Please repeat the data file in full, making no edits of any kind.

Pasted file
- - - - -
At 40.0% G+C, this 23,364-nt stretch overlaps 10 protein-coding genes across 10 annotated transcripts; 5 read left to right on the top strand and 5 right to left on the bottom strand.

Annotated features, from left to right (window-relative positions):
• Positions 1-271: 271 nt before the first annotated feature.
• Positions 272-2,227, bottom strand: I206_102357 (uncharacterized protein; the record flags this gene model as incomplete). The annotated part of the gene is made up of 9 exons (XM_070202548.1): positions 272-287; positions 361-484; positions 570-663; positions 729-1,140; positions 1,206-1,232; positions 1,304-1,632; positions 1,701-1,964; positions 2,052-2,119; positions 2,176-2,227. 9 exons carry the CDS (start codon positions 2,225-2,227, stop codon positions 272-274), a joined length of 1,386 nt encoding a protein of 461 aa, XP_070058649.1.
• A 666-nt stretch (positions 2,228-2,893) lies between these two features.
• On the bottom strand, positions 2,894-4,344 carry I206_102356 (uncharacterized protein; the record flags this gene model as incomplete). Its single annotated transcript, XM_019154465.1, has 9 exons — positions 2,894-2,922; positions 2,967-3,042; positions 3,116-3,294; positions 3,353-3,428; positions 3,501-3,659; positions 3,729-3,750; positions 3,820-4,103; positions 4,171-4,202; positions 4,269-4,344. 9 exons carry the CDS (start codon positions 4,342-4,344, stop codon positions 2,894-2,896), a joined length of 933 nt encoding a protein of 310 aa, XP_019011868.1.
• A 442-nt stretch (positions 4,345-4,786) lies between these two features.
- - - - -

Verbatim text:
At 40.0% G+C, this 23,364-nt stretch overlaps 10 protein-coding genes across 10 annotated transcripts; 5 read left to right on the top strand and 5 right to left on the bottom strand.

Annotated features, from left to right (window-relative positions):
• Positions 1-271: 271 nt before the first annotated feature.
• Positions 272-2,227, bottom strand: I206_102357 (uncharacterized protein; the record flags this gene model as incomplete). The annotated part of the gene is made up of 9 exons (XM_070202548.1): positions 272-287; positions 361-484; positions 570-663; positions 729-1,140; positions 1,206-1,232; positions 1,304-1,632; positions 1,701-1,964; positions 2,052-2,119; positions 2,176-2,227. 9 exons carry the CDS (start codon positions 2,225-2,227, stop codon positions 272-274), a joined length of 1,386 nt encoding a protein of 461 aa, XP_070058649.1.
• A 666-nt stretch (positions 2,228-2,893) lies between these two features.
• On the bottom strand, positions 2,894-4,344 carry I206_102356 (uncharacterized protein; the record flags this gene model as incomplete). Its single annotated transcript, XM_019154465.1, has 9 exons — positions 2,894-2,922; positions 2,967-3,042; positions 3,116-3,294; positions 3,353-3,428; positions 3,501-3,659; positions 3,729-3,750; positions 3,820-4,103; positions 4,171-4,202; positions 4,269-4,344. 9 exons carry the CDS (start codon positions 4,342-4,344, stop codon positions 2,894-2,896), a joined length of 933 nt encoding a protein of 310 aa, XP_019011868.1.
• A 442-nt stretch (positions 4,345-4,786) lies between these two features.